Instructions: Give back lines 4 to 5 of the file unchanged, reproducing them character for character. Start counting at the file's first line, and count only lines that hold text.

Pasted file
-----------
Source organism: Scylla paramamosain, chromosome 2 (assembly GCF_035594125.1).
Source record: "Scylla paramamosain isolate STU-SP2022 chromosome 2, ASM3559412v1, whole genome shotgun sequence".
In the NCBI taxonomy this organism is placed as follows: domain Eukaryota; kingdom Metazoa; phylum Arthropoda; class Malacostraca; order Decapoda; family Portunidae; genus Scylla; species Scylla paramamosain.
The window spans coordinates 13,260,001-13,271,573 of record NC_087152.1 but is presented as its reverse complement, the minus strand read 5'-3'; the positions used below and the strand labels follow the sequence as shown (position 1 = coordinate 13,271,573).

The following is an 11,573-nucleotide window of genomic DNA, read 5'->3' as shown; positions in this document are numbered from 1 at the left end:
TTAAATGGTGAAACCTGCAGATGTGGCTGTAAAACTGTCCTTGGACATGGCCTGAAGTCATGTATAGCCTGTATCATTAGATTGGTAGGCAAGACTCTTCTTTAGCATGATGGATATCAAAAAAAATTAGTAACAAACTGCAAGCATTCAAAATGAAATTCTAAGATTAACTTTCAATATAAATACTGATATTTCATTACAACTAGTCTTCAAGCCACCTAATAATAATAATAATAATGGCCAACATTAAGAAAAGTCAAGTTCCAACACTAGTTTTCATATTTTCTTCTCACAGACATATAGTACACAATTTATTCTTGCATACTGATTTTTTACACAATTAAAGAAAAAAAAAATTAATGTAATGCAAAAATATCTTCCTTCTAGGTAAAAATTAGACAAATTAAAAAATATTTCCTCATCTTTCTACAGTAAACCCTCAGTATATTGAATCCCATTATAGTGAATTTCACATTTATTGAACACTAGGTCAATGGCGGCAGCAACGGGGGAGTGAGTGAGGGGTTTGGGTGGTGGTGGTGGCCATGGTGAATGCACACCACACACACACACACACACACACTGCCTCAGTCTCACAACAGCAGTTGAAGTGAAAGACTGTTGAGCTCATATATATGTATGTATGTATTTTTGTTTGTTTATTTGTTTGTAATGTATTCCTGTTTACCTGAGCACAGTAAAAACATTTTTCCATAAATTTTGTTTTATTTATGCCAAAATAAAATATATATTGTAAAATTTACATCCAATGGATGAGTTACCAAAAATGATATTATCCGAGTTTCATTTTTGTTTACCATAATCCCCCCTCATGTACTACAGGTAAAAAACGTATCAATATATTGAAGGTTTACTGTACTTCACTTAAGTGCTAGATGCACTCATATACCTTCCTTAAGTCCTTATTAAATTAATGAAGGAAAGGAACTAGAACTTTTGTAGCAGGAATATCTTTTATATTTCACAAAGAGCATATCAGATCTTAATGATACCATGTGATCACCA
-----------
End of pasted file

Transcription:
The window spans coordinates 13,260,001-13,271,573 of record NC_087152.1 but is presented as its reverse complement, the minus strand read 5'-3'; the positions used below and the strand labels follow the sequence as shown (position 1 = coordinate 13,271,573).

The following is an 11,573-nucleotide window of genomic DNA, read 5'->3' as shown; positions in this document are numbered from 1 at the left end: